Are there any other particular artists, movements, or experiences that have significantly influenced your work?

My friends were the first and most important early influences on me, way before I had any real art knowledge. It seemed like everyone I knew was extremely talented. That pushes you to grow and feel inspired to contribute to your social group.

I studied photography in school so most of my art history education was in that world. The artwork I took notice of was what I saw my friends making. 

Comics were the art form I took notice of first. I knew the artists names, I would collect them just to look at the artwork, It was all about the art and the connection to characters. I’d have long conversations with friends about different artists and the books they were featured on. They were rockstars in our minds as kids.

I think the next bump in my art education was based on album art. I would study the covers of my favorite records and CDs I was listening to. I had a lot of punk and 90s rock stuff and the covers were very inspirational, although I had no idea who the artists that made them were at first.

Radiohead’s Ok computer artwork really spoke to me. I actually took the time to learn who made it. Learning that Thom York and Stanley Donwood made it together in the studio as the record was being recorded. I like everything about it, and loved the idea of collaboration. I imagined one of them was collaging old text book images and the other would go in right behind them whiting out half of it. I think this was the first style I tried to imitate consciously, although not very well. 

As I leaned into collage and printmaking, artists doing similar work would be pointed out to me by others, as I was still mostly doing my own thing in a bubble, and not really that informed on the art world outside of my friends group. I knew Andy Warhol’s work, and friends pointed me to artists I connected to like Faile, Bast, Shepard Fairey, PaperRad to name a few. I slowly got to know the art world outside of my friends and local scene, and then my new peer I discovered over social media became my friends and inspiration. And I got a hint of that feeling I had back in the arts high school.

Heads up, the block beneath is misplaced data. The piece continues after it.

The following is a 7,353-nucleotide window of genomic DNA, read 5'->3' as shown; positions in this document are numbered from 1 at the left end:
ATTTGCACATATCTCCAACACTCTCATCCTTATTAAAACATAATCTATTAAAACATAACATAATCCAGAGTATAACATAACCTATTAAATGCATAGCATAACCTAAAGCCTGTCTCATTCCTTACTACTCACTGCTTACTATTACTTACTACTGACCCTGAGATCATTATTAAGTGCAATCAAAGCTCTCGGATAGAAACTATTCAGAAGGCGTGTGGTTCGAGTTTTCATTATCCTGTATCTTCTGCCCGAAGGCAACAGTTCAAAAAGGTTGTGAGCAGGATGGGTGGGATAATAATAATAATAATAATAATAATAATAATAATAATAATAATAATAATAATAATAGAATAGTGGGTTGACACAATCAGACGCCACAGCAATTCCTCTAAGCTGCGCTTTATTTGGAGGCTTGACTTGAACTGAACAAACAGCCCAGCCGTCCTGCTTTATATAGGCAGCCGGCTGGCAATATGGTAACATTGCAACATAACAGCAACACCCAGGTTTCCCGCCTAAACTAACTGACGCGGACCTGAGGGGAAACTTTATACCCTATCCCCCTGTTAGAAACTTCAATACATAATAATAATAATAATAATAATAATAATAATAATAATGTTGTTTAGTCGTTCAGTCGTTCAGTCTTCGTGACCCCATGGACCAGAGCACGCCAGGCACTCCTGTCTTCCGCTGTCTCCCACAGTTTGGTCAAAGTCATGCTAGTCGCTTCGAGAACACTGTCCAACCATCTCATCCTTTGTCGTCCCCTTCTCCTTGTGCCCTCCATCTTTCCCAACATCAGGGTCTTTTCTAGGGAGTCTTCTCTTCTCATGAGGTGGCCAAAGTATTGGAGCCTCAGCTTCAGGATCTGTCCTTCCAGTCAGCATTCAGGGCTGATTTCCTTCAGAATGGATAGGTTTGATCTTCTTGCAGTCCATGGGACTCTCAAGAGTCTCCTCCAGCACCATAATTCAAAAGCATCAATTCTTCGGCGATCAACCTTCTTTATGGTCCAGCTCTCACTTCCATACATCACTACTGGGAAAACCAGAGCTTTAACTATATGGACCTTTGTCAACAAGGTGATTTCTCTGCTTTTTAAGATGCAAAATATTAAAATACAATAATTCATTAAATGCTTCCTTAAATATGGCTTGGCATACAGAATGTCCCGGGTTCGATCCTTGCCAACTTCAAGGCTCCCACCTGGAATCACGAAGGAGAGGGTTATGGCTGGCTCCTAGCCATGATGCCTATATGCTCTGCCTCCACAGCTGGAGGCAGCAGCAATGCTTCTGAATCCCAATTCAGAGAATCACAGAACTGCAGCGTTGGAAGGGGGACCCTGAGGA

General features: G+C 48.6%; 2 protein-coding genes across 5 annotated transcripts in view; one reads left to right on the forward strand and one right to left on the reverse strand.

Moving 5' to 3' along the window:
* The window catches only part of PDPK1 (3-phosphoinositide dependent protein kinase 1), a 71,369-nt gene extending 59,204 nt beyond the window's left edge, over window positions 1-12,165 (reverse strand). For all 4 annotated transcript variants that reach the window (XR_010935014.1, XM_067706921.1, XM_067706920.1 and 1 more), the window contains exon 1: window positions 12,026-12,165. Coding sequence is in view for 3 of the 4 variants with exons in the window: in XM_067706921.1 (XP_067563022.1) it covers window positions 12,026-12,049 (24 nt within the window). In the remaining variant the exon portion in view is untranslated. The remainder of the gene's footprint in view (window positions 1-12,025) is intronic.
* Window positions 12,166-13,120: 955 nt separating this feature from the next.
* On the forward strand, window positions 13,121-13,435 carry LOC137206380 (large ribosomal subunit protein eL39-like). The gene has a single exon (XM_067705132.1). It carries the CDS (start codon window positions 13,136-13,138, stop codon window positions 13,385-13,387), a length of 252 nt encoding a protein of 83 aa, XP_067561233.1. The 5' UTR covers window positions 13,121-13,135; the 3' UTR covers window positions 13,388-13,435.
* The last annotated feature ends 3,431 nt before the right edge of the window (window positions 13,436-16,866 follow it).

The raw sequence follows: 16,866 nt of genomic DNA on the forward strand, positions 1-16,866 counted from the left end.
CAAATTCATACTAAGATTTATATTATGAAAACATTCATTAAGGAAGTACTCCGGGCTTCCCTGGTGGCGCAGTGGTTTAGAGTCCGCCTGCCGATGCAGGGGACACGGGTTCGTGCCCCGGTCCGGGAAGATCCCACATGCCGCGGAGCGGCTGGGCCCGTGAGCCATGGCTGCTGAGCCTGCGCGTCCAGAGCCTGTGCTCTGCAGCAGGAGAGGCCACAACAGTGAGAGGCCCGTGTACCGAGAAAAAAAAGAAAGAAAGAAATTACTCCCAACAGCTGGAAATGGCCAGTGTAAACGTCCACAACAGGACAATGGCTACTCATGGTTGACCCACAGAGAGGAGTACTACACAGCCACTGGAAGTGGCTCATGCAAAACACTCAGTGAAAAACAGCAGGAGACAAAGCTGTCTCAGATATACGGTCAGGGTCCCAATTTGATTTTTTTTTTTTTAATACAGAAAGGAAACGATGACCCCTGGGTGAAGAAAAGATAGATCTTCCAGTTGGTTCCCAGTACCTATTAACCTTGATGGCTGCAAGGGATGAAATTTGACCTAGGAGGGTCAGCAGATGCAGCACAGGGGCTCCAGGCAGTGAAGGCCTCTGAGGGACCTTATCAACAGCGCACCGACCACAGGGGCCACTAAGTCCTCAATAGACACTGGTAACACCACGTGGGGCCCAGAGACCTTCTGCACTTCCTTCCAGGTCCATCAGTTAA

You are also a musician. Does your music inspire your visual art, and vice versa?

I think so. I learned to screen print to make Band shirts and posters. I would make all the art for the bands I was in. And that’s when comic book collaging became a big focus of my work. They xeroxed well and were easy to turn into screen prints. I liked making weird music and weird art, they felt like they came from the same place creatively. I would jump from one to the other. When I had finished a creative burst making music and out of ideas there, I would jump to making art to fill that need to create. 

Your art often blends iconic pop culture imagery with a gritty, lo-fi aesthetic. Where do you usually find inspiration for your artworks and how do you decide which elements to combine in your collages? Could you take us through a typical process from concept to completion?

A lot of it comes down to “I know it when I see it” with the images I use. I like older stuff, images from the 50s through the early 90s are my sweet spot. Although there’s an exception to all that. I try to mostly use materials that were made in bulk for advertisements, comics, newspapers, magazines, and packaging. Stuff almost anybody could find with a little digging. That’s the fun, these things are everywhere. It’s what you do with them that matters. Collage is the art of decision making, seeing things and putting them together in interesting ways. My early days of making collage work leaned heavily on Xerox machines and whatever cheap books/ comics I could get in thrift stores. At that time the lo-fi artifacts were not a choice. You were stuck with the quality the machines had to offer. When you have no choice about the quality of the images it was something I was working against. But when computers and modern Copy machines became more part of my work and everything was so clean looking, I started to miss all the stuff the old machines would add to a finish piece.